The Little Book

First-time novelist Selden Edwards here conjures up a light fable about the birth of modernism -- a frothy bit of time-travel that makes literal Nietzsche's idea of the eternal return. In this case, we're given to understand that Edwards's all-American hero, Frank Standish Burden III, and his father, Frank II, were able to change the course of modern history and culture by traveling back to Vienna during its golden age. With cameos by Freud, Mark Twain, Winston Churchill, and a host of Viennese luminaries, Edwards compounds his historical conceit by comparing the radical politics and artistic tumult of the fin de siècle to America in the '60s. Frank III, known to friends as "Wheeler" for his devastating baseball pitch, shows up Zelig-like at all sorts of crucial moments in his own time as well. A hip refusenik in the Bartleby tradition, he walks off the mound at the Harvard-Yale game -- one pitch shy of a perfect game; and off the stage at Altamont -- he's also a kick-ass rocker who learned his licks from Buddy Holly himself. But Wheeler, "a stranger in a strange land" wherever he is, rises to greater challenges when he wakes up one day in the past -- a past inhabited also by members of his own Boston Brahmin family, who figure greatly into the future of politics and culture. The plot twists can be dizzying, with some weird suggestions of incest, but Edwards's mythic quest and liberal notions will delight fans of Jack Finney and John Irving. His New Age-y ideas about a "symmetric reality," "state of flow," and "life force" serve him well for this improbable romp through time.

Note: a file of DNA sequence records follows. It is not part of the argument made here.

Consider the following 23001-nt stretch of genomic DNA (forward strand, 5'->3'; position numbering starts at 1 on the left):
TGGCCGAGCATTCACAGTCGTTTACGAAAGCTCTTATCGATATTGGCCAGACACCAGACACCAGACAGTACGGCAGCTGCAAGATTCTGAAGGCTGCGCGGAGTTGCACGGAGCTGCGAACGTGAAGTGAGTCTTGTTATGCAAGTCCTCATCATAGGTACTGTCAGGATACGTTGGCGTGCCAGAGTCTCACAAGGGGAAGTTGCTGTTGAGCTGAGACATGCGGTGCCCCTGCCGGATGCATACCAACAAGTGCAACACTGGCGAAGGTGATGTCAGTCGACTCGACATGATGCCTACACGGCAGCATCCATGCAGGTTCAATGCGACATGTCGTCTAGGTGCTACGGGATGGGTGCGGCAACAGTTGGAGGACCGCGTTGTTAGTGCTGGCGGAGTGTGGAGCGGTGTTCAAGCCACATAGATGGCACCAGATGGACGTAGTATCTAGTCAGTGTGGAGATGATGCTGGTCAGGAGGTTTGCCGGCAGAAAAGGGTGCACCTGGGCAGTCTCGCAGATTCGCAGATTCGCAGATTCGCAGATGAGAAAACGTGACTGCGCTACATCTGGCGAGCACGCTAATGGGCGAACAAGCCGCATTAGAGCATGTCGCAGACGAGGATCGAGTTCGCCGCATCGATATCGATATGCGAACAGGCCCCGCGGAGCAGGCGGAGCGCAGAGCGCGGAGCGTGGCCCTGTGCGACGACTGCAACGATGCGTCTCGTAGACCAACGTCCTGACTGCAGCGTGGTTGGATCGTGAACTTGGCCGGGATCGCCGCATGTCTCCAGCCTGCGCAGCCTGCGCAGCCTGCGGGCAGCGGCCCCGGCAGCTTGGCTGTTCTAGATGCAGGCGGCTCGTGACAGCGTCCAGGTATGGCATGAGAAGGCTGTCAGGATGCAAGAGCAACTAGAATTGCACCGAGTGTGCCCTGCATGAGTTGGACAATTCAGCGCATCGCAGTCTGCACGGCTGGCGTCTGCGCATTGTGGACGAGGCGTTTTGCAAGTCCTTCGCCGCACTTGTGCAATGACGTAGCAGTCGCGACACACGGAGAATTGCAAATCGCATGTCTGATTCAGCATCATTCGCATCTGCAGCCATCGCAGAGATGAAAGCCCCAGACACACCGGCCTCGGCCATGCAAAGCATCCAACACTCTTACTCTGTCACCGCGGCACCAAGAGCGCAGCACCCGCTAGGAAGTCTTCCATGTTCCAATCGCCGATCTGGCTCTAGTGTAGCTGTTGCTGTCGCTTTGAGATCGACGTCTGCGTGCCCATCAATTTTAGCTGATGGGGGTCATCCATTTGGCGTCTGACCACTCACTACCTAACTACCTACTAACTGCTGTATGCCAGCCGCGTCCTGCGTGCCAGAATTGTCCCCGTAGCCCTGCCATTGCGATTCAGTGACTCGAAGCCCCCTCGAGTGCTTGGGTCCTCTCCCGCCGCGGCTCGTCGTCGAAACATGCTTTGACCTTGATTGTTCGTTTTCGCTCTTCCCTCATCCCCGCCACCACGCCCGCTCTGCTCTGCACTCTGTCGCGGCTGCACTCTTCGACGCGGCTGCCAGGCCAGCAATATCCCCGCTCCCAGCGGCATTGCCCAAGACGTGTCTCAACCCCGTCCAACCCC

July 25: On this day in 1834 Samuel Taylor Coleridge died of heart disease at the age of sixty-one.

Crime fiction legends Dennis Lehane and Michael Connelly discuss the new book that unites their beloved sleuths Patrick Kenzie and Harry Bosch.

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Books, CDs, DVDs to know about now
Paradise and Elsewhere

Canadian short story marvel Kathy Page emerges as the Alice Munro of the supernatural from these heartfelt tales of shapeshifting swimmers, mild-mannered cannibals, and personality-shifting viruses transmitted through kisses.

Pastoral

When a persuasive pastor arrives in a sleepy farm town, his sage influence has otherworldly results (talking sheep, a mayor who walks on water). But can he pull off the miracle of finding kindly local Liz Denny the love of her life?  Small wonder looms large in this charmer from Andre Alexis.

The Hundred-Year House

When a poetry scholar goes digging through the decrepit estate of his wife's family to uncover a bygone arts colony's strange mysteries, he awakens a tenacious monster: his mother-in-law. A wickedly funny take on aging aristocracies from author Rebecca Makkai (The Borrower).